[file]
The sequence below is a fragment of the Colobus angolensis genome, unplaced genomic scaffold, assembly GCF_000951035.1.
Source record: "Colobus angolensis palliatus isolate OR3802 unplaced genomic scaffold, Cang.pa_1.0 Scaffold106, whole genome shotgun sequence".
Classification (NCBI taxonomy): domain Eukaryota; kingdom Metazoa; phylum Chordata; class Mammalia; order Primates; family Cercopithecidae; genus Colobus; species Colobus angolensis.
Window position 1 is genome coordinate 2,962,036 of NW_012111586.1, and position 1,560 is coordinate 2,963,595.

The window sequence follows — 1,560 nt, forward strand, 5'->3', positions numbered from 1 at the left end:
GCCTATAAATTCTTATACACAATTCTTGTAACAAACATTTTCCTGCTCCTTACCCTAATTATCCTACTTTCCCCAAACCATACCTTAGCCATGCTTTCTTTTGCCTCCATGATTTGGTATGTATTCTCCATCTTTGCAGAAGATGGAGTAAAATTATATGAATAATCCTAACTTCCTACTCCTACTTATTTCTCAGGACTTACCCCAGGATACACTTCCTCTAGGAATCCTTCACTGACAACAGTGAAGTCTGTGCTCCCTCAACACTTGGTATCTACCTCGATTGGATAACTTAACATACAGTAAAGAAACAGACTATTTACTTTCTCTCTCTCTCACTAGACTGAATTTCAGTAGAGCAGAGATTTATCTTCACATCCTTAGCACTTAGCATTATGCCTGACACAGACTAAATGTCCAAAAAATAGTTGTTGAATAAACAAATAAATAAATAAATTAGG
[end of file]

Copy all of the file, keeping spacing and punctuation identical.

The sequence below is a fragment of the Colobus angolensis genome, unplaced genomic scaffold, assembly GCF_000951035.1.
Source record: "Colobus angolensis palliatus isolate OR3802 unplaced genomic scaffold, Cang.pa_1.0 Scaffold106, whole genome shotgun sequence".
Classification (NCBI taxonomy): domain Eukaryota; kingdom Metazoa; phylum Chordata; class Mammalia; order Primates; family Cercopithecidae; genus Colobus; species Colobus angolensis.
Window position 1 is genome coordinate 2,962,036 of NW_012111586.1, and position 1,560 is coordinate 2,963,595.

The window sequence follows — 1,560 nt, forward strand, 5'->3', positions numbered from 1 at the left end:
GCCTATAAATTCTTATACACAATTCTTGTAACAAACATTTTCCTGCTCCTTACCCTAATTATCCTACTTTCCCCAAACCATACCTTAGCCATGCTTTCTTTTGCCTCCATGATTTGGTATGTATTCTCCATCTTTGCAGAAGATGGAGTAAAATTATATGAATAATCCTAACTTCCTACTCCTACTTATTTCTCAGGACTTACCCCAGGATACACTTCCTCTAGGAATCCTTCACTGACAACAGTGAAGTCTGTGCTCCCTCAACACTTGGTATCTACCTCGATTGGATAACTTAACATACAGTAAAGAAACAGACTATTTACTTTCTCTCTCTCTCACTAGACTGAATTTCAGTAGAGCAGAGATTTATCTTCACATCCTTAGCACTTAGCATTATGCCTGACACAGACTAAATGTCCAAAAAATAGTTGTTGAATAAACAAATAAATAAATAAATTAGG